Letters From The Editor: Goodbye, my friend and mentor, Larry Allison

November 03, 2011|By John Canalis
  • Larry Allison, seen here in 1996, died Sunday.
Larry Allison, seen here in 1996, died Sunday. (Courtesy Long Beach…)

A few months ago, I had lunch with my old mentor, Larry Allison, in downtown Laguna Beach.

We ate Italian sandwiches at Anastasia Café and caught up on our days together at the Long Beach Press-Telegram, where Larry spent most of his 54-year career and I spent nearly a decade of mine, part of it reporting to and learning from him. As usual, Larry gave me some solicited advice on something he knew well — running newspapers — but mostly we just talked about something he knew even more about: living life.

Then he took me for a ride in his rare 12-cylinder Mercedes, which tracked that winding canyon road like it was a racetrack. I held on tight, but Larry, as always, was in cool command of a fast European car. He took me back to the village, gave me a big hug and drove away.

I never saw Larry again. His life was cut short by pneumonia Sunday night.


Though he was 77, I say cut short because with his Robert Redford looks, trim build and enthusiastic approach to life (and driving), he seemed 20 years younger. It's unfathomable that someone who was so alive is now gone.

Much has been written about Larry's career in the Long Beach media, but I wanted to pay tribute to him in the Coastline Pilot because he spent his later years living in Laguna and commuting to Long Beach, where he remained the Press-Telegram's editorial page editor. I know he has family here, and I am sure that he made an impression on his neighbors.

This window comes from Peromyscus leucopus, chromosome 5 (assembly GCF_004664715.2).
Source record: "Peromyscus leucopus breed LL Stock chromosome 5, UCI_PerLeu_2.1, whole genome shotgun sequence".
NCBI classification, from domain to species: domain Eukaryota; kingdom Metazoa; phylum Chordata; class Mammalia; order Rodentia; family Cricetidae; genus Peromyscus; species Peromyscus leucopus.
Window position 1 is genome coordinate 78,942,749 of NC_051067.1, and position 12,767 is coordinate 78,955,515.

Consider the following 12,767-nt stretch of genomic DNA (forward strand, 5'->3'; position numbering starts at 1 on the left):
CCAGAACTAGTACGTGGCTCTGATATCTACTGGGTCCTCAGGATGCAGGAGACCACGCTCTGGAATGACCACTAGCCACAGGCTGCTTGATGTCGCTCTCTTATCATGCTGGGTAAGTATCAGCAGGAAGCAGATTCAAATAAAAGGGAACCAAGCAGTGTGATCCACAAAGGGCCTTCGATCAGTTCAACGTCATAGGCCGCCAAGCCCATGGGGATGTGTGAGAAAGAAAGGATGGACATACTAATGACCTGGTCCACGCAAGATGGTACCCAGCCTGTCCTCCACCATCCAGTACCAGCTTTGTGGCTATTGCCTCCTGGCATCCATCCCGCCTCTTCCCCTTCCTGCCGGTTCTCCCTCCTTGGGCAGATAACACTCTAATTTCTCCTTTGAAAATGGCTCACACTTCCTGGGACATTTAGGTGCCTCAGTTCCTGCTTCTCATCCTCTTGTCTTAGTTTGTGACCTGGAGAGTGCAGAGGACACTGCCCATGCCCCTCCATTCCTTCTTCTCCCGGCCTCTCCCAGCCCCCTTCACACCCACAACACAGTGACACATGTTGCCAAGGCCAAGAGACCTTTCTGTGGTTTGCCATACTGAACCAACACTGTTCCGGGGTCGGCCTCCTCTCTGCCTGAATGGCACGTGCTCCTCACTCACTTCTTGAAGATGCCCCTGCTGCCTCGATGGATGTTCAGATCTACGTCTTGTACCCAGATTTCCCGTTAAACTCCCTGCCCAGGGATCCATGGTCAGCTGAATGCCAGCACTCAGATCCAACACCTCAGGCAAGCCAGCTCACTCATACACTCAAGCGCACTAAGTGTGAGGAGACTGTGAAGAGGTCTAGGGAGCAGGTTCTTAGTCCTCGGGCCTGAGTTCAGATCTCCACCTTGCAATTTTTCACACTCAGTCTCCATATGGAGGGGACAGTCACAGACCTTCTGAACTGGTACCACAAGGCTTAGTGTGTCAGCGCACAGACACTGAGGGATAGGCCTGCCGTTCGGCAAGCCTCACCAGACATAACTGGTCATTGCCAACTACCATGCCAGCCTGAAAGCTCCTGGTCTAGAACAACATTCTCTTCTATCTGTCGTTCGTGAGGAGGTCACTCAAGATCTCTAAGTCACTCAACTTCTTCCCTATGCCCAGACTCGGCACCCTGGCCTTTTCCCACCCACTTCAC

Larry was like that — a friend the moment you met him. Like most good journalists, he was curious, and he did a great job of asking questions that required you to think deeply about the answers. And he was the best listener I've ever met. He displayed little ego in conversation, waiting patiently while you spoke and not sitting on his hands to get a word in.

He had a quiet confidence and no need for praise and attention. Though he had many career successes, including cases of newspaper-industry awards, he almost never called attention to them. He wasn't in the business for the recognition that sometimes comes with it. He did it for the right reasons: to hold government accountable and tell good stories along the way.

But he also lived outside of the cloistered world of newspapers. He spoke fondly sometimes of a small group of men, corporate executives mainly, whom he met with on occasion and about the great friendships he forged with them.

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